Pathophysiology

The majority of cases of PTLD are caused by EBV that is a herpes virus infecting up to 95% of the adult population. Primary infection with EBV in immunocompetent adult patients usually results in self-limiting illness without significant complications. However, once EBV infection occurs, either the virus remains latent in B-cell lymphocytes by the transformation of the cell expressing partial EBV genome, or it results in viral replication and B-cell lysis. In the immunocompetent patient, B-cell proliferation is controlled by cytotoxic T-cells while in an immunocompromised patient unchecked B-cell activation and continuous proliferation leads to PTLD.

Histopathology

Only a histopathologic analysis of the tumor can determine the definite diagnosis of PTLD. The diagnosis is based on  the World Health Organization (WHO) classification and includes the following 4 main categories:

  1. Monomorphic PTLD
  2. Polymorphic PTLD
  3. Early lesions
  4. Classic Hodgkin lymphoma

History and Physical

Clinical manifestations are heterogeneous, non-specific, and highly variable. PTLD can present as a localized or disseminated disease. Malaise, fatigue, fever, and a mononucleosis-like picture are some presenting features of PTLD. B-symptoms of fever, night sweats, and weight loss, as well as lymphadenopathy, are also frequent manifestations. PTLD develops rapidly and may cause compressive symptoms near the tumor site. Patients who are high-risk (EBV IgG Donor+/Recipient-) are generally noted to be at risk for developing PTLD of the transplanted graft causing a decline in organ function. It may be the only presenting symptom. The high index of suspicion for PTLD is necessary given highly variable presentation also rising EBV PCR in post-transplant recipient raises the possibility of PTLD.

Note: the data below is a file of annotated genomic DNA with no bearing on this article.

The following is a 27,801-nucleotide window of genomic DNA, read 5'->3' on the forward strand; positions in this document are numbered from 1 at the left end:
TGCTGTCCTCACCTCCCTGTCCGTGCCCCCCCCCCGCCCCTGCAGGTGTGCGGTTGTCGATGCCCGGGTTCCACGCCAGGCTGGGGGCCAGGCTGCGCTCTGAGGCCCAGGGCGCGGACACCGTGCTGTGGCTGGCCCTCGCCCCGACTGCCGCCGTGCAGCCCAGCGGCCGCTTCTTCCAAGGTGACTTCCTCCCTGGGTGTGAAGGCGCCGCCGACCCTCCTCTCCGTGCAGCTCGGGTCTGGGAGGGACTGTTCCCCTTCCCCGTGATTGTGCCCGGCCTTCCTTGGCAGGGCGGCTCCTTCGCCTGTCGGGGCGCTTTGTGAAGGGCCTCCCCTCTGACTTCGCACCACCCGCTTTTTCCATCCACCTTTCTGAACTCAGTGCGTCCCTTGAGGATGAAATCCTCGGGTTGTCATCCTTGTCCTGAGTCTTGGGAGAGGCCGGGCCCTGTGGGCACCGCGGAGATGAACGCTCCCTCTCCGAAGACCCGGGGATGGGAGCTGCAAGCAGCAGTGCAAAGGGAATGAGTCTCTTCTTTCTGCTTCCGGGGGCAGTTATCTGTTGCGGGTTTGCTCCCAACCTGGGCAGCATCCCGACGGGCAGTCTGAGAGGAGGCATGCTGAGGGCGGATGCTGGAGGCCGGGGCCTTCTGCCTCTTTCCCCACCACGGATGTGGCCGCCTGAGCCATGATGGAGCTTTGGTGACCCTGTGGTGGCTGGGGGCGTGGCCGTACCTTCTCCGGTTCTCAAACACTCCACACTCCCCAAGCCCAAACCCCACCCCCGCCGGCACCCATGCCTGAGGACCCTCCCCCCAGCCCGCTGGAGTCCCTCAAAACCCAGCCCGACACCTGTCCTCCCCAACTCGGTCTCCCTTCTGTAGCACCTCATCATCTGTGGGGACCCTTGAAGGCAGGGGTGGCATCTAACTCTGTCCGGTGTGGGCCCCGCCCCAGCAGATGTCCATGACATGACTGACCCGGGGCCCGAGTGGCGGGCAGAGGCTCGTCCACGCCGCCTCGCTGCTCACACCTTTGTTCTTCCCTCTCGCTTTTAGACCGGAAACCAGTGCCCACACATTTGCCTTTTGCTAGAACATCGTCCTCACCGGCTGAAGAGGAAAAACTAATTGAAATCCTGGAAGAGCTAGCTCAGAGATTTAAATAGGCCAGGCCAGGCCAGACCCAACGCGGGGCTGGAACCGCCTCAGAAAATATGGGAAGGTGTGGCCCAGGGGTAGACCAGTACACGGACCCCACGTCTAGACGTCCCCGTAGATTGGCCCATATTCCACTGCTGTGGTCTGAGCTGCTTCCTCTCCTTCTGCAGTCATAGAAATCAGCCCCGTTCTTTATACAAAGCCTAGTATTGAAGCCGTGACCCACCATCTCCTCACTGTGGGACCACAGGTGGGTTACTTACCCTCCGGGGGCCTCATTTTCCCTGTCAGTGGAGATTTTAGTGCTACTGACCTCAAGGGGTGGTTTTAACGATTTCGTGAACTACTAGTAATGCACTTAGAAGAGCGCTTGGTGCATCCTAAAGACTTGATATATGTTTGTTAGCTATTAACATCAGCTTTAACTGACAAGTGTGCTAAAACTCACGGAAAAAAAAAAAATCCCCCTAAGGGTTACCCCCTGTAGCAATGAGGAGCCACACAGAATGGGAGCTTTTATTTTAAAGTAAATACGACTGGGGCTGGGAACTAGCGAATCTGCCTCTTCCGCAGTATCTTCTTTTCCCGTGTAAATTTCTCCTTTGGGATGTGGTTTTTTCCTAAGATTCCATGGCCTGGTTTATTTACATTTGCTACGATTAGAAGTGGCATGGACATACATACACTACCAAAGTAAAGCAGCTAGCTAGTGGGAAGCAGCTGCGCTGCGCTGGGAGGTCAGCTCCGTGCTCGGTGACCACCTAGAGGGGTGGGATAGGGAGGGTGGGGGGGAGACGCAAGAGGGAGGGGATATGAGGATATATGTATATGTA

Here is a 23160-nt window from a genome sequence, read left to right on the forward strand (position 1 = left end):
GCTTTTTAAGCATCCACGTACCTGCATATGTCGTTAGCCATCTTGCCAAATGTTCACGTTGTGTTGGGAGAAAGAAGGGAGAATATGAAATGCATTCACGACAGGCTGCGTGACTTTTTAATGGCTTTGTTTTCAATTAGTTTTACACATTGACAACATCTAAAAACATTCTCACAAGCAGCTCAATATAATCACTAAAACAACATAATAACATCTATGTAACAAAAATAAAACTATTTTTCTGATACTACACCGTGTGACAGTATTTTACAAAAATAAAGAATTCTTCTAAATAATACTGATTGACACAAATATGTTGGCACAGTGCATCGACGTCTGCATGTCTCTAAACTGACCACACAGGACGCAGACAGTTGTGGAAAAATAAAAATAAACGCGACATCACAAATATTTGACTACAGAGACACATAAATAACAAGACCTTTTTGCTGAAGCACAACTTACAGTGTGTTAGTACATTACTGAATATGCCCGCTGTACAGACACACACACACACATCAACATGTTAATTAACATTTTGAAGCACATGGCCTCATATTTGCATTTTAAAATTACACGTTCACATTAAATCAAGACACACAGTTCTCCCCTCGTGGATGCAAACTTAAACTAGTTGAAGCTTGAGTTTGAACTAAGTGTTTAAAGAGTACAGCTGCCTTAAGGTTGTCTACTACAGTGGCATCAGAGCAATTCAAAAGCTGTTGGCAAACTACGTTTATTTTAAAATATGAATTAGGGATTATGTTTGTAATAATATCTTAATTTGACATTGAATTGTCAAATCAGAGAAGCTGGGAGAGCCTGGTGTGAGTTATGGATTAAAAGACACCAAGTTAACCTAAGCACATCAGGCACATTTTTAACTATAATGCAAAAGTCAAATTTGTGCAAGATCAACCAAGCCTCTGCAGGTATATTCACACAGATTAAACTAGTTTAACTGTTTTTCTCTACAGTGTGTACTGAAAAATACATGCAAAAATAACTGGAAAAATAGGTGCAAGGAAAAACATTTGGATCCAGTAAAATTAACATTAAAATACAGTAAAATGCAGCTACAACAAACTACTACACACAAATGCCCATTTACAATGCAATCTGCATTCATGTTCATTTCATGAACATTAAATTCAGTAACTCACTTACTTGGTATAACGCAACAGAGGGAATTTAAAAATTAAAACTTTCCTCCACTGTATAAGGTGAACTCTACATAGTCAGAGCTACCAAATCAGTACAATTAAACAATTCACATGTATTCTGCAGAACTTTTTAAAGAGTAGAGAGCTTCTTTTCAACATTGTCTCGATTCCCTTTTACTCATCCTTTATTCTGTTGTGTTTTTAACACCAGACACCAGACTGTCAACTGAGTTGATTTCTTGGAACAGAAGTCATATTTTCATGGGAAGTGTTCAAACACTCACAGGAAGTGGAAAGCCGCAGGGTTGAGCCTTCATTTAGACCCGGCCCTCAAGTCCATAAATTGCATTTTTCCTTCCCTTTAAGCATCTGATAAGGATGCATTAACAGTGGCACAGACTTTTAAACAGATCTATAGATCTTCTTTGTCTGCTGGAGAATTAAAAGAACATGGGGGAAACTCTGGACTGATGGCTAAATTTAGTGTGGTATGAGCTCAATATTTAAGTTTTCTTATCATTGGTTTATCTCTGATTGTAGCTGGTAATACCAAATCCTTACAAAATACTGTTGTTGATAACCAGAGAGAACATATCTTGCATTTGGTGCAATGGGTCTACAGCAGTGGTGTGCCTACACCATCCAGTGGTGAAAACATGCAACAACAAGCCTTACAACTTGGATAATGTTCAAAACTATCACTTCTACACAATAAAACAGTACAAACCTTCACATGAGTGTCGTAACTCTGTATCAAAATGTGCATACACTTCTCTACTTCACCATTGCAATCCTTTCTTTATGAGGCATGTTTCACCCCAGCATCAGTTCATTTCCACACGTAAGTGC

Evaluation

Besides a detailed history and physical examination of patients whom PTLD is considered, the investigations include:

  1. Complete blood cell count (CBC) to evaluate unexplained anemia, thrombocytopenia or leukopenia
  2. Comprehensive chemistry panel